Juror in Apple v. Samsung patent trial says it was Apple from day one of deliberations

Juror in Apple v. Samsung patent trial says it was Apple from day one of deliberations
Manuel Ilagan, one of the seven men and two women who sat on the jury for the Apple v. Samsung patent trial, revealed some inside information on what went on in the minds of the jury during the case. Ilagan said that the jury felt from day one of deliberations that Samsung had "harmed" Apple. Still, he did say that there were heated arguments in the jury room while a verdict was being reached. He said that the jury did not rush a decision and that all of the evidence was carefully considered before a verdict was reached.

Of the voluminous amount of evidence, what specifically convinced Ilagan? It seems that the emails that Samsung executives sent to each other asking which of Apple's features they should add to their own devices was a smoking gun in his mind. Also leading to his vote against Samsung was the chart showing what the Korean manufacturer's phones looked like prior to the release of the first Apple iPhone, and what they looked like afterward. The juror also felt that Samsung executives testifying via video link up from Korea were dodging questions.

It took the jury 21 hours to reach the verdict that Samsung infringed on Apple's patents and they awarded the latter slightly north of $1 billion. Apple was not found liable on any counts in the cross-claim, and Samsung was awarded no money. Later next month, the court will hear motions from Apple seeking preliminary injunctions on infringing Samsung models.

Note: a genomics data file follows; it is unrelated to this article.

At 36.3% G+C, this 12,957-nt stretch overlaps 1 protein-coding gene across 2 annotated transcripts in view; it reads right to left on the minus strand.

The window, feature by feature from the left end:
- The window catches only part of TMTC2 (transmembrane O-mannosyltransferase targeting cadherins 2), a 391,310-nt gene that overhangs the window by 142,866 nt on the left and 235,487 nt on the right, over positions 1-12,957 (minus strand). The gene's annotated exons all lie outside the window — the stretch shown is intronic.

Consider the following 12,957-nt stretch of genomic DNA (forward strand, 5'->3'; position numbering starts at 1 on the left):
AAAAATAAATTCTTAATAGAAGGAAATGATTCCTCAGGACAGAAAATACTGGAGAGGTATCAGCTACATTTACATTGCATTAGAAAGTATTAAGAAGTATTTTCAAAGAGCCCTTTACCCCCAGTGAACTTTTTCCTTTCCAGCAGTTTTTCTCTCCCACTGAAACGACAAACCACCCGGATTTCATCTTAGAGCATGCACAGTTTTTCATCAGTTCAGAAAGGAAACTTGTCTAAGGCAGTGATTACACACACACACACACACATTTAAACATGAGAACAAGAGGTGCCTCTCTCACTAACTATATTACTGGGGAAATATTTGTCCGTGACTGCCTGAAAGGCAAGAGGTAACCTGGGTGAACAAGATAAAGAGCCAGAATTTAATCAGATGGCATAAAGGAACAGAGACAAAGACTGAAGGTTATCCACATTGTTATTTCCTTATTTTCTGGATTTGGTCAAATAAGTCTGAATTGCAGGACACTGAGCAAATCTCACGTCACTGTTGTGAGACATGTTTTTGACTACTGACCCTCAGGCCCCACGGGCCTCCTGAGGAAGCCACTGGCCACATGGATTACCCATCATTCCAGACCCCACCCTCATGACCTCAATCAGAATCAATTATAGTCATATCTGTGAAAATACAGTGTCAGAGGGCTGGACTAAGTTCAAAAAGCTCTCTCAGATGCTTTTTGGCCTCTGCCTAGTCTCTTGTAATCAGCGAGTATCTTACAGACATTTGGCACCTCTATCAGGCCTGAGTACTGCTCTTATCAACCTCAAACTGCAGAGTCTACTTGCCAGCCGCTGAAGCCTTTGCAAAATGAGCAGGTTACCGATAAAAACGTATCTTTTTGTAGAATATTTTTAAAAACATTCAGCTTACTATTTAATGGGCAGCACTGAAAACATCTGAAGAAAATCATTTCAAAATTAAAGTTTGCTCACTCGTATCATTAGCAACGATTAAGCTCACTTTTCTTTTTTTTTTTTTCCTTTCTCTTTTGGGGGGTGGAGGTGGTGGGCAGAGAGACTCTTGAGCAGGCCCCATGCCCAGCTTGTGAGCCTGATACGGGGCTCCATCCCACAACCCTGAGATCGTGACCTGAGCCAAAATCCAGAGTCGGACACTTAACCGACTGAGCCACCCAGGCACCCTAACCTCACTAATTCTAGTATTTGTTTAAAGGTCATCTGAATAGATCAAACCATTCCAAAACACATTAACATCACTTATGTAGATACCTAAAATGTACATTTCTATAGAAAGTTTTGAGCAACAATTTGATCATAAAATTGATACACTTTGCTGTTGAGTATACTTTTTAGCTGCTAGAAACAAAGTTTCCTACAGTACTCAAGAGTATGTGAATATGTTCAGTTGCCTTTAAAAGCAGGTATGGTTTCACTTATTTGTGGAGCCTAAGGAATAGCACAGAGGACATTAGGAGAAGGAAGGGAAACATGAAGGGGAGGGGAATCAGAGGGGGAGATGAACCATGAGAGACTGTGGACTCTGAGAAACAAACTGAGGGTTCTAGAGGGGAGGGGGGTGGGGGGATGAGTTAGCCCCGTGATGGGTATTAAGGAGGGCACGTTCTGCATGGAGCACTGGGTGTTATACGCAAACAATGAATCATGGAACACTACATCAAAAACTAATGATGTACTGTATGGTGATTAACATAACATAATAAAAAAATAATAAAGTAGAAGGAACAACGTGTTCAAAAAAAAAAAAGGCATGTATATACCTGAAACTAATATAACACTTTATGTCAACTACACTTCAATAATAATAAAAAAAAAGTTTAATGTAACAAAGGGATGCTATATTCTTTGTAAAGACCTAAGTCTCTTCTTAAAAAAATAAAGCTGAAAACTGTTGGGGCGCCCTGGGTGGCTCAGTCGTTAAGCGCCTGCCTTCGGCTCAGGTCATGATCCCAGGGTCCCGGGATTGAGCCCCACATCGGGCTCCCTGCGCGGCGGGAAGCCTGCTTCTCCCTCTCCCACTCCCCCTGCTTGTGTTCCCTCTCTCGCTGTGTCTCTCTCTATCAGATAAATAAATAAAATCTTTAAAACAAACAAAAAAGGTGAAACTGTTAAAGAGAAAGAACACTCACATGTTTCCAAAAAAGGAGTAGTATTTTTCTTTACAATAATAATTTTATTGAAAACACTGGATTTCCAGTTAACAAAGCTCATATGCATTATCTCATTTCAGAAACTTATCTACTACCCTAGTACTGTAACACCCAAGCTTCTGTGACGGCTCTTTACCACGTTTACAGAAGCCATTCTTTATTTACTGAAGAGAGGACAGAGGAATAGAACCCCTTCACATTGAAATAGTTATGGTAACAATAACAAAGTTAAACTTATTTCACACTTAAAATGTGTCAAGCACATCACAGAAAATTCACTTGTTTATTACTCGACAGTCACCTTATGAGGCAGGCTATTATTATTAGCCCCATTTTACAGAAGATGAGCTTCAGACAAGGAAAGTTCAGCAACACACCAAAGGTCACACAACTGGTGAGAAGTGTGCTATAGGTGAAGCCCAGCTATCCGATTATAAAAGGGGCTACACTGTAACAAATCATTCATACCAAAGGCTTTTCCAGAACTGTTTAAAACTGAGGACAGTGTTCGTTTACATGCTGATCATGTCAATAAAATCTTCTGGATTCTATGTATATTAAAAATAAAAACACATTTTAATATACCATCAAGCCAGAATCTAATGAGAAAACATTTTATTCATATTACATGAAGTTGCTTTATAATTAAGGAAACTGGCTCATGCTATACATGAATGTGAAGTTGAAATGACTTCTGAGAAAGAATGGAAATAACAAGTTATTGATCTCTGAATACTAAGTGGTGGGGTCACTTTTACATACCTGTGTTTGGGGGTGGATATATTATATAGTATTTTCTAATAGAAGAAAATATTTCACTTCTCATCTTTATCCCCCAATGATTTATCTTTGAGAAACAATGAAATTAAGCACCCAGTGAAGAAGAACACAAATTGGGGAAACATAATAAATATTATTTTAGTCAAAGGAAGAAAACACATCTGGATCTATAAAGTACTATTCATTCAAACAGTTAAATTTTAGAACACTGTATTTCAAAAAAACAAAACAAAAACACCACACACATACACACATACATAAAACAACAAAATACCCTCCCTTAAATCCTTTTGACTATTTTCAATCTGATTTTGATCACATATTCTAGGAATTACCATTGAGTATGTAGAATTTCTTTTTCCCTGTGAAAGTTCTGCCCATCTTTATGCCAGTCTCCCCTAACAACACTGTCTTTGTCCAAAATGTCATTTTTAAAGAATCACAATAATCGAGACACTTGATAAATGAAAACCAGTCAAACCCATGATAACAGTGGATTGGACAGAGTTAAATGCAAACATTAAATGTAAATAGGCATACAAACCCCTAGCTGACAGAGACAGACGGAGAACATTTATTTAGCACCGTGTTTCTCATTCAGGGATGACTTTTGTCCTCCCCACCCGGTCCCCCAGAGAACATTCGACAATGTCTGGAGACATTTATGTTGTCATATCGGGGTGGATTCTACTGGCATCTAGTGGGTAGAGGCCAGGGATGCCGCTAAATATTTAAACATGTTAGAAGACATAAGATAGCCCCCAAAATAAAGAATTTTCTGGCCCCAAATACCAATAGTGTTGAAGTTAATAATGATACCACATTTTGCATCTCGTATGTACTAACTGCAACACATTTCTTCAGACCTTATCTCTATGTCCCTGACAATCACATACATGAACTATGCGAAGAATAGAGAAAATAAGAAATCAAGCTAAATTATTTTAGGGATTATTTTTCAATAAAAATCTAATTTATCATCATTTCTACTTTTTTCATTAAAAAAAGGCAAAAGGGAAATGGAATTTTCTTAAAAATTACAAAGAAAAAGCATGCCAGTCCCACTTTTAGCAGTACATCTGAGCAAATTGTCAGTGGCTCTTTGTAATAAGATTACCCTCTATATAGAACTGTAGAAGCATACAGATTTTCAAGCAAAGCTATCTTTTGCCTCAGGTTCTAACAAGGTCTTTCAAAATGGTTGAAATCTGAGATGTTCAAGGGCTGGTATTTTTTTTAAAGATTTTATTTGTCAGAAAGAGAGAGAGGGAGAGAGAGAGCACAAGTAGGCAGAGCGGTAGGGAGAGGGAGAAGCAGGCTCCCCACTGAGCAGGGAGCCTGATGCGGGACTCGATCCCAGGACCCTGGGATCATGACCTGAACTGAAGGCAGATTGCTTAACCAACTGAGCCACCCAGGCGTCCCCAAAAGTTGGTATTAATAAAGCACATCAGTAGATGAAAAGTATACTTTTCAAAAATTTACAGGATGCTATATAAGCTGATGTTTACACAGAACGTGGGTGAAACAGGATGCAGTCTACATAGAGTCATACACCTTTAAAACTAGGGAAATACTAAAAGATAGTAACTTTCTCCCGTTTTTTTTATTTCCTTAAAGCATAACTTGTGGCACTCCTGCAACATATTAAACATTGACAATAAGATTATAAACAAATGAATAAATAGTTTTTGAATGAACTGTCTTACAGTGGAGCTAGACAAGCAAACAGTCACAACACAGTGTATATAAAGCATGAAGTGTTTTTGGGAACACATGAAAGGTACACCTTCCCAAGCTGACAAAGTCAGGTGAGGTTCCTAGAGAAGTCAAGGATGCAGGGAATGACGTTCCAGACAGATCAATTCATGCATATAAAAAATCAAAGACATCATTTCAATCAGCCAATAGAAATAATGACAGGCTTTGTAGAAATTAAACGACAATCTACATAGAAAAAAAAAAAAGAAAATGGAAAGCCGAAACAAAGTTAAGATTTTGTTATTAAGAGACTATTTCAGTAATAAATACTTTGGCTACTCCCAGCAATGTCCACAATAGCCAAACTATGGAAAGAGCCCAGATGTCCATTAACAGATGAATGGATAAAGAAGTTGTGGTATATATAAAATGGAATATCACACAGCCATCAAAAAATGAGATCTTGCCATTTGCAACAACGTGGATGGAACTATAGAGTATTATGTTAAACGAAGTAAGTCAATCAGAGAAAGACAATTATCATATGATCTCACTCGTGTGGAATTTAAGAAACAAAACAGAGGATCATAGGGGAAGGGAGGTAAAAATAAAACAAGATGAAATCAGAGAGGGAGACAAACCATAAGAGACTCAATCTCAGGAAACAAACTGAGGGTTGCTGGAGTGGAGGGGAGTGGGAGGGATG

Courtroom action also persuaded Ilagan that Apple had not infringed upon Samsung patents. When Samsung argued that Apple had infringed on the Korean tech firm's patents with the baseband chip on the Apple iPhone and the third iteration of the iPad, Apple attorney's pointed out that a contract signed by Samsung and Intel had a clause that prevented Samsung from suing any company Intel sold the chips to. Apple presented receipts showing that it had bought the chips from Intel.There was no hometown bias for Apple noted Ilagan, who said that jury foreman Velvin Hogan had patents of his own and helped the jury understand the process. Another juror, a project manager for AT&T, helped compute the damages. Ilagan said that he spoke out about power controls because that is what he worked on as a systems engineer for Western Electronic and as an applications engineer for Stanford Telecom.

source: CNET

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